But were they all the same Blake family? That is a curiosity for me that only yDNA testing can probably resolve. The variety of yDNA in the Blake family includes: R1a, R1b, I1, I2a (my line), I2b and as we continue with the study perhaps there will be other haplogroups. There are two William Blake families at Andover and/or Eastontown. There actually would appear to be two Blake families at Eastontown with the forename William in the mid 1500s. One would definitely be the son of Nicholas by wills and subsidy records. The other William is a bit of a mystery. Is he a son of Roger Blake and Mary Baynard as shown on the Wiltshire Chart mentioned earlier in my blogs? He is said to be married to Avice Ripley (daughter of Sir Gervase Ripley of Ripon Hampshire). William son of Nicholas is married to Elizabeth
It is interesting to contemplate - was William married twice? This is a question that I cannot answer but one would think that he would have mentioned the children from both marriages if that was the case. The answer lies in reading the manor books for Eastontown (Andover) and that will be one of my prime targets when we next go to Salt Lake City. I wish they were not in Latin but will work away at that problem.
Continuing with the burials at St Marys Andover, I now have 7575 burials to the end of December 1721. There were 9138 baptisms at St Mary Andover by the end of December 1721 so a good growth situation at Andover. New families have moved in and we are just now approaching the beginning of the Industrial Revolution in England (between 1760 and 1780 appears to be the generally accepted time period for the commencement of this enormous change in what was primarily a manual labour and draft-animal–based economy towards machine based manufacturing. Towns were fairly small and the rural areas large with many hands needed to work the farms.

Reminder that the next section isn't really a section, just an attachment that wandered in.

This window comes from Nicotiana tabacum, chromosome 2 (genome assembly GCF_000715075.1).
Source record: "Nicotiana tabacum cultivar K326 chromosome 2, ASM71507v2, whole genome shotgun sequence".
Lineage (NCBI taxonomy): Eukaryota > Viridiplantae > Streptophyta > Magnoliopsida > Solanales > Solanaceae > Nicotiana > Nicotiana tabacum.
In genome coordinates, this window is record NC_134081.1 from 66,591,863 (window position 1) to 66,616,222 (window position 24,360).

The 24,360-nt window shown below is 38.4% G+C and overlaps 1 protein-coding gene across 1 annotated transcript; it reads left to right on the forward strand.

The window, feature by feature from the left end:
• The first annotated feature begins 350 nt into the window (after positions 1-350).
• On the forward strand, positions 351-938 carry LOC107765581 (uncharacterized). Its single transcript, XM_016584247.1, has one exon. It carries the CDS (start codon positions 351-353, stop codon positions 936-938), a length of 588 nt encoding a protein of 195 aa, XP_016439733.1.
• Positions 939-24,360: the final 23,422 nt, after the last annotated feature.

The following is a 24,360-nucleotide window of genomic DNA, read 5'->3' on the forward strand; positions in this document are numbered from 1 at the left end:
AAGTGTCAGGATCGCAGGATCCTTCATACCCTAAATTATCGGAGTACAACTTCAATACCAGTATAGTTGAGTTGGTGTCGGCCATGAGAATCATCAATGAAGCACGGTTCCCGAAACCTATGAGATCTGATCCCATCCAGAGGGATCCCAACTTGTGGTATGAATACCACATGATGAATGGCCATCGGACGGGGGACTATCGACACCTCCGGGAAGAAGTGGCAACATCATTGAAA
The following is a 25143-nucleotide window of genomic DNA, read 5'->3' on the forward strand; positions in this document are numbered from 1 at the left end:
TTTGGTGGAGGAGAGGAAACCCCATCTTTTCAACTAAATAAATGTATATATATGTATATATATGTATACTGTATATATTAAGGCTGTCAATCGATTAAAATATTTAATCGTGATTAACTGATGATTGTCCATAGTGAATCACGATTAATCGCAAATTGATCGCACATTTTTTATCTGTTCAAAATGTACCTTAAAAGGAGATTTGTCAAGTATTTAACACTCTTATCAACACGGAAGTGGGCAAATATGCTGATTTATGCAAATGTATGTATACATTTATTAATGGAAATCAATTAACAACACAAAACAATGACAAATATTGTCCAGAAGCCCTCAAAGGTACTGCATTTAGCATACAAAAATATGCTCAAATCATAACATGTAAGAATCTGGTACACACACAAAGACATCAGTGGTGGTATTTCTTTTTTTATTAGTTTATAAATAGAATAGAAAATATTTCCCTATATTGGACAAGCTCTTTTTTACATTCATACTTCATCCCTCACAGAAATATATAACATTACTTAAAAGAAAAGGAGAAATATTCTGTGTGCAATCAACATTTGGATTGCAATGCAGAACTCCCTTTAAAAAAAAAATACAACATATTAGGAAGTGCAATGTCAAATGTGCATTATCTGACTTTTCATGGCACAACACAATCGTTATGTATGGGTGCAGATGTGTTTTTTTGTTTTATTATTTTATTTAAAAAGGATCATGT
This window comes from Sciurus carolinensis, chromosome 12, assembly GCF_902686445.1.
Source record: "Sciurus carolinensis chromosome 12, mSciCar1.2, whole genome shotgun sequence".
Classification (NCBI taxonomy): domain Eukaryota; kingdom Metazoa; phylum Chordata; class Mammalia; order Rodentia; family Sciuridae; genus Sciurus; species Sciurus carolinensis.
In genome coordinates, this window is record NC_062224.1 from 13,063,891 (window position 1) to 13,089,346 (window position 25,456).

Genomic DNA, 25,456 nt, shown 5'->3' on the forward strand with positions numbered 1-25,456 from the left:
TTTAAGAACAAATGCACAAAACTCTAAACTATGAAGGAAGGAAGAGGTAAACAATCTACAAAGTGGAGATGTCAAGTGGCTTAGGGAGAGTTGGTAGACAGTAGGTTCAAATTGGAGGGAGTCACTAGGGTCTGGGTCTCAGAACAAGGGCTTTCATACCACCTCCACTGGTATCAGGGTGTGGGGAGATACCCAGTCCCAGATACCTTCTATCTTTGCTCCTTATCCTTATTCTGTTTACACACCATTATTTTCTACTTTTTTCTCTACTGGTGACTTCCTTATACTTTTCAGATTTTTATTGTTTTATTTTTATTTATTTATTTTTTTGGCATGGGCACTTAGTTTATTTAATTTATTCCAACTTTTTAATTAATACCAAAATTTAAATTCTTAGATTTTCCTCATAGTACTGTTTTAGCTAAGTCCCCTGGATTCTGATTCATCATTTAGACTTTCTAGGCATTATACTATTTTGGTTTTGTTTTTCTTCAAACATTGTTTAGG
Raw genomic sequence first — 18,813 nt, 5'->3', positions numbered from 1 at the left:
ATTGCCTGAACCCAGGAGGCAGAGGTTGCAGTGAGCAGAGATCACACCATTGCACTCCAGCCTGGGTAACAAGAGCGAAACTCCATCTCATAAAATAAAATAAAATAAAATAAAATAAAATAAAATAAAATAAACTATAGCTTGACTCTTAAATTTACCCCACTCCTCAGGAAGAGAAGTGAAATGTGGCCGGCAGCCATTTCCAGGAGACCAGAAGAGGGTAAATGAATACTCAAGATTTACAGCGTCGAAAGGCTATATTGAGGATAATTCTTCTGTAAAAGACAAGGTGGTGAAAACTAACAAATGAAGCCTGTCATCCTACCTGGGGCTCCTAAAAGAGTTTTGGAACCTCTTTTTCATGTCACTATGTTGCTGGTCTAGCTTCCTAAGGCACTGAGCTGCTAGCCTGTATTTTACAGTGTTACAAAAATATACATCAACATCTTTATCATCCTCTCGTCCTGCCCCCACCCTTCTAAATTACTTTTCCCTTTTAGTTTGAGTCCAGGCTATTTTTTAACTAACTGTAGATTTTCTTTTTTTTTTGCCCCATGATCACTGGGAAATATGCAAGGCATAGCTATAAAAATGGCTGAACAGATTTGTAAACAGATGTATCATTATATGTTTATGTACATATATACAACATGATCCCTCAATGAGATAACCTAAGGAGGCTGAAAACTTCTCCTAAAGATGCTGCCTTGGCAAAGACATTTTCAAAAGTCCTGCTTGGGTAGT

I will continue working on the Burials at St Marys heading to 1746 (25 years to do) and also reading my book on the Royal Welsh Fusiliers. It has proven to be most interesting reading. The sources listed include many of the books published about the Colonels of the 23rd Regiment as well as biographies about these particular men. My book report will mention some of the famous colonels of the regiment who went on to greater glory within the British Army.
Perhaps this weekend I will extract the names that have been at Andover since the early registers. I will select a cut off date of 1620 and then do 100 years to 1720. The variety of "home" locations for people marrying at Andover has also increased and I will augment that list as well. I am still hoping it will be helpful for me eventually.
One other mystery that I have in this area is the Coleman/Collman family at Goodworth Clatford. Sarah Coleman was my 3x great grandmother married to Thomas Blake at Upper Clatford. I can trace Sarah back several generations, her father was John Coleman son of Clement Coleman and Dinah Bever. This Clement was the son of Clement Collman and Katherine Holeridge. I have copies of an Inn License for Katherine Coleman in the 1720s at Goodworth Clatford and Clement and Katharine married at Goodworth Clatford 6 Oct 1695. But there I am still waiting but do need to transcribe the Goodworth Clatford registers just to be sure I haven't missed an earlier entry for either or both of them.